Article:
When I came to Boston it was a predominantly gray town, with the tint of sooty brick. Months of dirty snow and the cloudy skies of a northeast coastal breeze dampened its traditions, a persistently Puritan atmosphere. It was a black and white town with documentary de rigueur. While photography might yet be considered art, color remained suspect. But if Paul Simon could have his Kodachrome and a Nikon camera, so would I. Yes, those "nice bright colors" – actually much more subtle than that, qualities that the vintage Cibachrome prints I made could only marginally portray. Some prints failed. And while the natural color of Ernst Haas or vivid Pete Turner was appealing, as was William Eggleston's focus on the everyday, that really wasn’t what I was seeing. So artistically as exploration of the “new color” began its invasion of the monochrome domain, I began collecting street documents with a sense that color might additionally inform the narrative of an image, and occasionally touch the edges of the surreal.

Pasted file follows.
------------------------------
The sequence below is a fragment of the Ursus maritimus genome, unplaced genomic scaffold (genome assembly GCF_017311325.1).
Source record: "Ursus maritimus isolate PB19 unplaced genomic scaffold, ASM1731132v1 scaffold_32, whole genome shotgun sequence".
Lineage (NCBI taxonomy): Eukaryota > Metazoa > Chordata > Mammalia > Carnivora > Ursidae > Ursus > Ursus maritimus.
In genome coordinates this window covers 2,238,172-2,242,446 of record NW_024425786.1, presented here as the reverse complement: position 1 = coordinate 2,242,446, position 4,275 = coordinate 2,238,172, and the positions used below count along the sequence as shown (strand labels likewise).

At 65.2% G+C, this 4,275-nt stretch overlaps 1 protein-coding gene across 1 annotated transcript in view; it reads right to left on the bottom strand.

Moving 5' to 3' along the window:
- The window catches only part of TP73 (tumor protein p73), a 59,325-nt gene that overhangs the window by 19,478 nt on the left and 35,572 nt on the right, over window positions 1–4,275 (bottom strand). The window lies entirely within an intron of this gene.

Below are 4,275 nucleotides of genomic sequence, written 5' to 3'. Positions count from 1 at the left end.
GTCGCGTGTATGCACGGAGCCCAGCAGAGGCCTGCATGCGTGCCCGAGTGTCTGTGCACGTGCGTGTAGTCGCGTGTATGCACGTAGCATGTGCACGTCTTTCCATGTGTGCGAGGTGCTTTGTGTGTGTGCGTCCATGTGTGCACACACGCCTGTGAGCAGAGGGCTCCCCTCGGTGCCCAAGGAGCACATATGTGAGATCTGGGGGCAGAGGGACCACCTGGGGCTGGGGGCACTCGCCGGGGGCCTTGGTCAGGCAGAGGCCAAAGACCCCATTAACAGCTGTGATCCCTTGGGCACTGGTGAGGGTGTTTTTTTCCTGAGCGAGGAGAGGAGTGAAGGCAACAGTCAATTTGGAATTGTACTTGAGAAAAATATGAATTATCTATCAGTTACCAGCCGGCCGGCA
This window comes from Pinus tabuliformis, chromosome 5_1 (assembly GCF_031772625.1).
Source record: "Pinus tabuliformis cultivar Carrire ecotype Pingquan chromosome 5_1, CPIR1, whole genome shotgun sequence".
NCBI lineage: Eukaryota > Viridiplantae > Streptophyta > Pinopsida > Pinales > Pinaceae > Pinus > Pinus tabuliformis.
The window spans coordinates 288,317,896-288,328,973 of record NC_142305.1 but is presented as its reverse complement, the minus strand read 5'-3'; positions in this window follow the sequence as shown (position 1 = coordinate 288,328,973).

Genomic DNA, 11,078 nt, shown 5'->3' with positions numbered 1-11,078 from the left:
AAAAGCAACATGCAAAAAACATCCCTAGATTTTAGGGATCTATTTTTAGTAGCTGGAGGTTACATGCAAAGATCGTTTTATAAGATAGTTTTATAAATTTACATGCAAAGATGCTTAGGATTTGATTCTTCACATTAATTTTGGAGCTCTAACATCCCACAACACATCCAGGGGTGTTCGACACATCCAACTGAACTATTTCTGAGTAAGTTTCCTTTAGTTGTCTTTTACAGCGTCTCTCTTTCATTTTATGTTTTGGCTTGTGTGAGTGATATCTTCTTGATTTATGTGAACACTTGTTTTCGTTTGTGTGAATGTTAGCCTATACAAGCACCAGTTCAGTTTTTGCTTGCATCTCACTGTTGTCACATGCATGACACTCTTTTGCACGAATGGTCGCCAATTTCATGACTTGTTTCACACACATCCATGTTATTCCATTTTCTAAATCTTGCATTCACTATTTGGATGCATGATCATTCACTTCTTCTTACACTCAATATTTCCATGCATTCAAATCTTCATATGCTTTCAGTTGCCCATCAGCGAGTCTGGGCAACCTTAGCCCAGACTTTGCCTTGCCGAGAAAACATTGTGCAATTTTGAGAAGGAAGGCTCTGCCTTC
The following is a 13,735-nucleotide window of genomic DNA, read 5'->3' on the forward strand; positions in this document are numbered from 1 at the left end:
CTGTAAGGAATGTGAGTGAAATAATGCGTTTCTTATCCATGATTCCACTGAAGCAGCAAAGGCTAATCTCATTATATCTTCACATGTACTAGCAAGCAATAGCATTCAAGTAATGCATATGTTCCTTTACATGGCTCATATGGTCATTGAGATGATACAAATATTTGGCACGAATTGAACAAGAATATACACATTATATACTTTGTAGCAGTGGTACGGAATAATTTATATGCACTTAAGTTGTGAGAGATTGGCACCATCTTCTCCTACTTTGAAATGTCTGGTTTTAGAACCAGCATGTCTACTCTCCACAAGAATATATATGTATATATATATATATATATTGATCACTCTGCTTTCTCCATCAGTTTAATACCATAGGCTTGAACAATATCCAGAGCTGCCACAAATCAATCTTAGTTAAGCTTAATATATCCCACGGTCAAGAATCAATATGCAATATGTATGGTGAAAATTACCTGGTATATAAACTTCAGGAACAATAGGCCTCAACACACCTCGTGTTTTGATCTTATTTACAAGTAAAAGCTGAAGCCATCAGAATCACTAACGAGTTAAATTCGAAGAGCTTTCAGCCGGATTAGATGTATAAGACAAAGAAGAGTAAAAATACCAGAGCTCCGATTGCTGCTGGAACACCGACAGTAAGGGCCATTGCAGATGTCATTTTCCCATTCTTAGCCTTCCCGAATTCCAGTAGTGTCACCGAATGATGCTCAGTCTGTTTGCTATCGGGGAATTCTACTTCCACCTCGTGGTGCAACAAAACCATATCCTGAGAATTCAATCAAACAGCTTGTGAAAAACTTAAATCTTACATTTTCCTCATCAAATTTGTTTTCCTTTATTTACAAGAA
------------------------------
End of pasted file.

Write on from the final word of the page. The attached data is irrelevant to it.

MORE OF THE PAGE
See the color paint the light. Today's pigment printers provide new opportunities to closely follow this timeless edict of Provincetown plein air painters. My time there as photography director for a gallery that included a second space for these Cape Cod School influenced artists has only strengthened my connection to them. Ten inks reach the color depth of the Kodachrome palette. A clean luminance is possible, with expressive neutrals, richly warm pastels, truth in earth tones, bright reds, varietal greens, and shaping blues contributing to become these colors of memory.